You’re Not Alone – Andrew WK Review
Review by: Zephyr Goza
Rating: 5/5 Hands
First, let me preface this by stating an obvious bias: an autographed Andrew WK poster hangs over my stairwell, and another in my hall; I have seen him in his notoriously high-energy live concert no less than 10 times, and during a number of those ended up onstage; an Andrew WK air freshener dangles from the rearview mirror of my Chevrolet; the words “Party Hard” are indelibly inked on my right arm in Andrew’s own handwriting. In other words, I am not an Andrew WK fan so much as I am an Andrew WK ambassador.
So yes, clearly, I was ecstatic when Andrew WK announced his first studio album in 10 years, titled You’re Not Alone.
My obvious predisposition to like this album aside, I thought it would be an excellent album to review, because it also makes excellent jumping in point. Most people fall short of understanding the near-religious fervor with which I extol the virtues of the works of the self-proclaimed King of Partying, or seem confused by the degree to which I embrace “partying” as a philosophy. Some dismiss it as sophomoric nonsense – (someone who seems to just yell the word “party” at every opportunity should hardly be considered a motivational speaker or have his own advice column) and others still insist that Andrew WK isn’t a real person, depending on how much time you have to jump down that particular rabbit hole.* “Isn’t partying just hanging out with your friends and drinking?” Yes. No. Sort of. The trick is, everything counts as partying, and that’s what makes You’re Not Alone such an ideal introductory work.
*he is, for the record.
While subtlety has never been synonymous with the Andrew WK brand, this album is actually less subtle in its intent than any of Andrew’s previous work, if that’s even possible. Wherein previous albums were bombastic in production and musicality, they dealt with their subject matter in broader strokes, as in the case of 2006 release Close Calls With Brick Walls. Where that album is a favorite of mine for its more opaque lyrics and challenge to what many consider to be the Andrew WK “thing”, this album is a favorite of mine for its more direct approach: after an appropriately built-up instrumental introduction, Music is Worth Living For kicks the door off the hinges and loudly announces its arrival. Like virtually every song on this album, the production is built up with layer on layer of wide sound, soaring off the speakers with power metal sensibility. If the music wasn’t enough to boldly announce what this album is about, the chorus makes it irrevocably clear: “Music makes life worth living/music is worth living for/a higher power that I hear tonight/music makes me feel so high”.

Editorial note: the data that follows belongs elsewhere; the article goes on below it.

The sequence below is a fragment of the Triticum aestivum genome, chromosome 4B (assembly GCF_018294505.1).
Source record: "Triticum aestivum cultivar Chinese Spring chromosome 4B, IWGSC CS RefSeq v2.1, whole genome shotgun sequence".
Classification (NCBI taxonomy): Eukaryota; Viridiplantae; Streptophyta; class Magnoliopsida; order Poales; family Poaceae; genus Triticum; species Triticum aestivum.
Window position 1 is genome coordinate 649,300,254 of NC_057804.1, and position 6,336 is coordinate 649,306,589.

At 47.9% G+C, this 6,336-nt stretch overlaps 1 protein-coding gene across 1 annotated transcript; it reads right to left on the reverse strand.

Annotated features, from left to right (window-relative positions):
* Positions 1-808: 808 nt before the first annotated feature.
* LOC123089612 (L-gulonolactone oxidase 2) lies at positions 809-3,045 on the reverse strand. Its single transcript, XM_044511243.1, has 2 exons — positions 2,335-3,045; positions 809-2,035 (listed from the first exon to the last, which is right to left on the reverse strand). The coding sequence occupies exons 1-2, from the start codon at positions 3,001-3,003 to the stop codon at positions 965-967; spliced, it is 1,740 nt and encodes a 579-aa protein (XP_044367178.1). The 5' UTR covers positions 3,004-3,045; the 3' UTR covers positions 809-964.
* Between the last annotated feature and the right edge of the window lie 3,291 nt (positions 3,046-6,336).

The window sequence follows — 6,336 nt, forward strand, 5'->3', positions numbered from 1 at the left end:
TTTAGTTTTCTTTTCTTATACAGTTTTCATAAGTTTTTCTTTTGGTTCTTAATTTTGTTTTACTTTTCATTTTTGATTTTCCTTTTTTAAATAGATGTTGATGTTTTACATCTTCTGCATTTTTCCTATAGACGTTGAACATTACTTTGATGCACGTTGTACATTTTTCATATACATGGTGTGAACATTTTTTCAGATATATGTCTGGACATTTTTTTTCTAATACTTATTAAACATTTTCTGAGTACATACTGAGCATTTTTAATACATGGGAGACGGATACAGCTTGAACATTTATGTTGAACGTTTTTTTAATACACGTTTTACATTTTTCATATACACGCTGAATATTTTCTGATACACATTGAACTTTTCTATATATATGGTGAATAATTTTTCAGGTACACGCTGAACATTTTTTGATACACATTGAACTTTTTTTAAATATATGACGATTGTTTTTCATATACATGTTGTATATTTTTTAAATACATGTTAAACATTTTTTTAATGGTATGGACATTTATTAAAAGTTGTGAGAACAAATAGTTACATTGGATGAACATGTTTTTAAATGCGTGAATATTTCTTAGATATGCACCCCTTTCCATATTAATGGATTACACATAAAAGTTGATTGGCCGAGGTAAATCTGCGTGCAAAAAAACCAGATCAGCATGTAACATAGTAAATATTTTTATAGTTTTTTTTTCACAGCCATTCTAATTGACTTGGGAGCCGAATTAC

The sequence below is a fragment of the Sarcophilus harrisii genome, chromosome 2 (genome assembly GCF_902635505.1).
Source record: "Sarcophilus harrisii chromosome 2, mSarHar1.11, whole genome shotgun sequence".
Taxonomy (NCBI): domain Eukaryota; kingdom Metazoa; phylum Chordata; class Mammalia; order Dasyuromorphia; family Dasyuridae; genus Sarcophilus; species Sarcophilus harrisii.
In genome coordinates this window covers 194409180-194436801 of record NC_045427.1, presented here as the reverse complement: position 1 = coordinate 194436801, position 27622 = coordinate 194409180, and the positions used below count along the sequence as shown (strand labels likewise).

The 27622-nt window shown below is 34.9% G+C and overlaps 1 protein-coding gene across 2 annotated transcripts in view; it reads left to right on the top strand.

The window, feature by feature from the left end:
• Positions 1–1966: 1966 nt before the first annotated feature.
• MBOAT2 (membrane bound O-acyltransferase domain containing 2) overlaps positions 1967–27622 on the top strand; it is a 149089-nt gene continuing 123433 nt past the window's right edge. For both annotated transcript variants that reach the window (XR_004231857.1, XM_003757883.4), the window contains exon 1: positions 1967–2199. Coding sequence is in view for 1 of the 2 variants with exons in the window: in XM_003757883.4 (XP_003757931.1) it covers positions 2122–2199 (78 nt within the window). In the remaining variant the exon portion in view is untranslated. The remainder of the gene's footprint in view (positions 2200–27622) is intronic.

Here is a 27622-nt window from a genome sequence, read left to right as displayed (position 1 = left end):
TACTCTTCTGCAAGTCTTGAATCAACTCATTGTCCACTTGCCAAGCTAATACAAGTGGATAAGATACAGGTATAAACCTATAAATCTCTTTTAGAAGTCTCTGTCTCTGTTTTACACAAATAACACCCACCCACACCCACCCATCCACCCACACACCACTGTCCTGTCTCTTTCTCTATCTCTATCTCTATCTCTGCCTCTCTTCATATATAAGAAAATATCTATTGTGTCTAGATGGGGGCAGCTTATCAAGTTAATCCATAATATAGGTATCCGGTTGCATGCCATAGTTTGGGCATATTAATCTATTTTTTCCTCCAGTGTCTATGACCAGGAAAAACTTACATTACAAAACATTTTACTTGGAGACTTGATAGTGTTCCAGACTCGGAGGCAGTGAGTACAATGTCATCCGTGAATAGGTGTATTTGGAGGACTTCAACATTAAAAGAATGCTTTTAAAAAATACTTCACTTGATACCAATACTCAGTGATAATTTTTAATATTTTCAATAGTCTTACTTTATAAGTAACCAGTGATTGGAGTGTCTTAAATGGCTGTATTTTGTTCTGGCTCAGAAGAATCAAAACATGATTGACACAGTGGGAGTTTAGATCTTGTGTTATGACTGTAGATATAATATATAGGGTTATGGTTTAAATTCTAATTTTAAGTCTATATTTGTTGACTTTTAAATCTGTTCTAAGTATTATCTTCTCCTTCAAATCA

Everything those familiar with Andrew’s body of work would expect is present here. The piano is the foundation on which this party house is built, and his trademark, musically-shouted vocals and powerful drums virtually grab you by the neck and insist – nay, demand that you headbang.
At the same time, there’s something different here; an unapologetic positivity that was always under the surface, but this time manifests itself in every form it can think of, a direction highlighted by the bold creative choice to have Andrew deliver three small motivational speeches throughout the album. “Deep down inside, we don’t want an easy life; we want an amazing life, and the strength to love it with all our heart,” he intones in one such speech shortly before launching into The Devil’s on Your Side, my personal favorite track on the album. (If the piano breakdown at about a minute and twenty doesn’t make you want to punch lightning in the face, you’re wrong.)
For all its departures, this album is probably the closest thing to what Andrew WK is – to what the man, or the music, or whatever you want to call it represents – that exists. If you’re looking for a jumping off point, or just something to headbang to, this is it. And if you’re still not sure whatever it’s all about, that’s okay; I don’t know either, and sometimes I think even Andrew has trouble figuring it out.
But he keeps on partying.